As a survivor of the subprime meltdown, and various other financial disasters, I found this an interesting book. When discussing the framework of the Madoff scheme, i.e., the failure of regulatory agencies, the failure of other market participants to call out the scheme and the disaster that ensued, the story is gripping. However, Markopolos gets tiresome quickly with his angst and handwringing, which could have bee communicated far more effectively in fewer words. Worth listening to, but tune out Harry's soliloquy's and you'll learn more.
Other reviews mention that the author is a bit over the top with his lame metaphors and self-aggrandizing, and there is some of that. But, at it's core, this is the ultimate story of how a whistle blower being a little eccentric made smug regulators ignore a terrible crime. It reminds you of every good story where the "cool but cruel" kids in high school get their comeuppance. Markopolos' work could have used a little tighter editing, but you are still in the front row of this saga. And let's face it, the author earned the right to say "I told you so" after the disgraceful way his decade of carefully documented alerts were handled by regulators.
This book is a reminder that perhaps Madoff was not the only intentionally misleading individual on Wall Street. Author Harry Markopolos over promises and under delivers. Comes off whiney and self-aggrandizing.
This book reminds me of "Confessions of an Economic Hitman" The author is not writing about Madoff. To his credit the book is sold partialy as a dialouge of what the author's involvement was.
If you're looking for a book about Madoff, look elsewhere. Nothing more then a long "I told you so" to everyone. Disappointing to say the least.
I first saw Markopolos on the Daily Show with Jon Stewart and his obvious rage against the SEC's inaction against Madoff made me want to find out exactly how badly they screwed up. This book showed me that the SEC was so complacent that their behavior bordered on complicit. I could hardly stop listening, and found myself listening well into the night and even sometimes at work.
Great book, really well written and Markopolos explains the mathematical jargon behind the markets really well. I would recommend this to anybody who cares about our government agencies doing what they were created to do!
Outstanding book; hearing it added another dimension to the angst felt by the participants in the realization that: "No One Would Listen". These experiences are not unique to his complaints, and have been used by so many "smart operators" in Wall Street for years, all knowing that the watchdogs were out to lunch. It was refreshing to listen to the concluding chapters, save for the lives lost over this diaster. It was refreshing to know that the SEC has made substantial changes and will take a more professional stance in their regulatory role. Hope springs eternal.
Thanks Mr. M. for bringing these facts to light!
Thanks Mr. M. for helping this essential institution to regain focus of their essential role in US financial affairs.
I don't have much of an understanding of the financial world, but this book inspired me to rethink my ignorance and become more involved in my investments. While I might agree that the author seems rather egotistical at times in his writing, the whole idea of exposing fraud creates an interesting (and sometimes scary) story! I liked the narrator and the different voices of real people in the audiobook. While some narrators may be lacking in expression, Scott Brick did wonderfully. I liked the other voices because they were REAL people who were involved in the story! Made it all the more real to me. A must-listen for anyone who wishes to take the blinders off about the financial world.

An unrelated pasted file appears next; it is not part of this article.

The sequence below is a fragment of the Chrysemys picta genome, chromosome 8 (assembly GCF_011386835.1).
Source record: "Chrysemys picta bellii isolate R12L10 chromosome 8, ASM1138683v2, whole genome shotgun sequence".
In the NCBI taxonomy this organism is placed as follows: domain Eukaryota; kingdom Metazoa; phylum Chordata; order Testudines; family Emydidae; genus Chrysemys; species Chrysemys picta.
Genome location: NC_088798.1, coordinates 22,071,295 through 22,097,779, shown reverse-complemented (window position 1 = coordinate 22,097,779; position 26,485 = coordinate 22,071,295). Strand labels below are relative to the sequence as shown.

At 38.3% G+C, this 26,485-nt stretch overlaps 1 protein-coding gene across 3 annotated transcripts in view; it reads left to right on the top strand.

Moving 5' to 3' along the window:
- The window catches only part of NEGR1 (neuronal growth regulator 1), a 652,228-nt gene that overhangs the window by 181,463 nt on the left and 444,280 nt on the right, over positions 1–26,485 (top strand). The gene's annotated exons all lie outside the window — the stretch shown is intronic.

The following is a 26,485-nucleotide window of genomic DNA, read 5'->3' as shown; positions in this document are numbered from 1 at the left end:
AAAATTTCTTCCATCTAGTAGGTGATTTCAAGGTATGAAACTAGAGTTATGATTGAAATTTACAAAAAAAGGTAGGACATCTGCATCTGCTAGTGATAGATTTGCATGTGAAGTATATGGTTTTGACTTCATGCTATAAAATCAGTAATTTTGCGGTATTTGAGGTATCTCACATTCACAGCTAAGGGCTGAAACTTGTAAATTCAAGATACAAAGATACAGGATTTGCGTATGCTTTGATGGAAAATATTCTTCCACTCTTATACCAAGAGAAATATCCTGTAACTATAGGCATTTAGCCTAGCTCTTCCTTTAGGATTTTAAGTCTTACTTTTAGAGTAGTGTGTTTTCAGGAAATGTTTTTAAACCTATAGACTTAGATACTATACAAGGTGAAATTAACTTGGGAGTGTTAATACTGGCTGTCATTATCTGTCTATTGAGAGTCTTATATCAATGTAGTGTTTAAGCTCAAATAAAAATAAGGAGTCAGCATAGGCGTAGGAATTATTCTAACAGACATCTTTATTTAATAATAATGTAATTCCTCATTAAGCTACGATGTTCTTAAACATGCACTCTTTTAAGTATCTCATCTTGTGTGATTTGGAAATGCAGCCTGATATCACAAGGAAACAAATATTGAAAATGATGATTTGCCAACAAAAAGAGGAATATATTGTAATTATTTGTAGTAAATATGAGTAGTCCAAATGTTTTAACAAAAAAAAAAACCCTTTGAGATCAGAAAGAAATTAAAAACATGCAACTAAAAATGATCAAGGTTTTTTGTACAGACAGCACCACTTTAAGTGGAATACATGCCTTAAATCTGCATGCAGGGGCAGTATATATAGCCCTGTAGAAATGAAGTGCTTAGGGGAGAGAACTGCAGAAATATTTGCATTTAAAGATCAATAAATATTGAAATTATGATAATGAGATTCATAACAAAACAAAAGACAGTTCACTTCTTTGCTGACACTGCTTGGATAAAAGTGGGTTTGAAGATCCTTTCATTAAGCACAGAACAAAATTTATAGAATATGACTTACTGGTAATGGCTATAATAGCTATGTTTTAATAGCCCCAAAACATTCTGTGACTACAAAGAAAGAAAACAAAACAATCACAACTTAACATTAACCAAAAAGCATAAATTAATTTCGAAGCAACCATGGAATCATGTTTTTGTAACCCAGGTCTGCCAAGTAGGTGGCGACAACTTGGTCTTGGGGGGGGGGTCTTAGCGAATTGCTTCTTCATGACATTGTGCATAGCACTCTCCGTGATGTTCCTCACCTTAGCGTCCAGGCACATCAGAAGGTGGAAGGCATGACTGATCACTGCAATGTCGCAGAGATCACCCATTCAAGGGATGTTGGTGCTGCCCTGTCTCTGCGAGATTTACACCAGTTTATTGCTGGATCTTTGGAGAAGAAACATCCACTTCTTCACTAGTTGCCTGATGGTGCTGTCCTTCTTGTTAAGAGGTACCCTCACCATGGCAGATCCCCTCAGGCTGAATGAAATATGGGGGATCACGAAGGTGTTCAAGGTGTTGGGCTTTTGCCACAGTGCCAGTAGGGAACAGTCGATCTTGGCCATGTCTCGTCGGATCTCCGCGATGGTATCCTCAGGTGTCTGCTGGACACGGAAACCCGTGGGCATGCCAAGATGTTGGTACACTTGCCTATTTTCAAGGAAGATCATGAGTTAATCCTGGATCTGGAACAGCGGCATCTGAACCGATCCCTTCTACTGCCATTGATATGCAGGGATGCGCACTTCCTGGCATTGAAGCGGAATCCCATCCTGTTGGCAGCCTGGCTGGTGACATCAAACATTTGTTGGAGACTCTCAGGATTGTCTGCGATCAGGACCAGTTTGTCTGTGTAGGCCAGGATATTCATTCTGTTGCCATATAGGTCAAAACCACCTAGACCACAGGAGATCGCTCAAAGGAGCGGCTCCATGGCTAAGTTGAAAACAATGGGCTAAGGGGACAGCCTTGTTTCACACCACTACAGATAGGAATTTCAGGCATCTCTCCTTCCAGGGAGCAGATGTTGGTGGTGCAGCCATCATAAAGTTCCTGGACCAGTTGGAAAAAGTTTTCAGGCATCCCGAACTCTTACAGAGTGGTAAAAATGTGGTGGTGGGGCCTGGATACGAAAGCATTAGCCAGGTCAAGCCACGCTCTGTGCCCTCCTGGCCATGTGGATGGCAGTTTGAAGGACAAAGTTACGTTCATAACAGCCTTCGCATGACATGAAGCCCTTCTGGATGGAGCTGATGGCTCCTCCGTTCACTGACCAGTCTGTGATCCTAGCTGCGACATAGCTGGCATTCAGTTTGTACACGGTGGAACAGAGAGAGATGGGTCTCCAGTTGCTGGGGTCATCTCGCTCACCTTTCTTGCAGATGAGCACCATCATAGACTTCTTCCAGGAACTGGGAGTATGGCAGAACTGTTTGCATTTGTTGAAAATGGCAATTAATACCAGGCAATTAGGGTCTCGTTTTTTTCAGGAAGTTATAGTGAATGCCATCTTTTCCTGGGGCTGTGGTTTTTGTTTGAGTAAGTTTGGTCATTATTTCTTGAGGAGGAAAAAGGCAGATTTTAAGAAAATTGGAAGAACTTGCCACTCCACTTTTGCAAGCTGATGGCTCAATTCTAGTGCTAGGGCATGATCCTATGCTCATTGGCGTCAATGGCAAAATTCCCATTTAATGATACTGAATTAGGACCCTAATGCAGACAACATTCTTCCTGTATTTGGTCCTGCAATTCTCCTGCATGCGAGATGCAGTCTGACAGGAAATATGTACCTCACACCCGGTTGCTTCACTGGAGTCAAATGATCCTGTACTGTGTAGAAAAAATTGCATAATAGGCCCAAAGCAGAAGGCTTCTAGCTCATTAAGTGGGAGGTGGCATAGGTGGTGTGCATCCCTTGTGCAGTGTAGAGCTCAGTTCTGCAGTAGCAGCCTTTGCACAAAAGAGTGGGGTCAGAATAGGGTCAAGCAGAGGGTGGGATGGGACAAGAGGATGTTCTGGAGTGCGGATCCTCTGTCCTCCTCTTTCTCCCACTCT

Terrific inside look at Wall Street. Scary and enlightening at the same time. Anyone with investments should "read" this book!
Harry and the gang are true heroes. I hope there are more like them out there--many more, but fear there are not enough.
We had Frank Casey--who first brought Madoff to Harry's attention--speak at our college. He was terrific. Strongly recommended!
Usually, you don't find books that tells you a story about something that happen only a few month ago, this one does. I always want to understand a little bit more about Wall Street, because I have a 401K account and I want to retire one day using that money that I'm saving and investing.
This book, "No one would listen" by Harry Markopolos, told me that we can not trust the government to be a guarantee of our investments. It makes it clear in this book that the industry self regulation mentality of some of the industry officials is not correct one. Also told me there are professional people in the finance industry with ethics and the good will for uncovering the wrong doing of others.
I recommend this book to all people that have money invested in the financial markets.
Like mainly mystery and suspense with a bit of chick lit and non-fiction thrown in. Severe addiction going on 10 years to Audiobooks.
Like my title says, it is a great listen but you really need to have a strong working knowledge of the stock market, hedge funds, and the way Wall Street works, which I admittedly do not. There were times that the author went into such financial detail that I didn't understand what Madoff was doing or what the author was doing to investigate him. Despite that, it is very engaging and suspenseful even though everyone knows the ending to the Madoff scandal. I would highly recommend this book.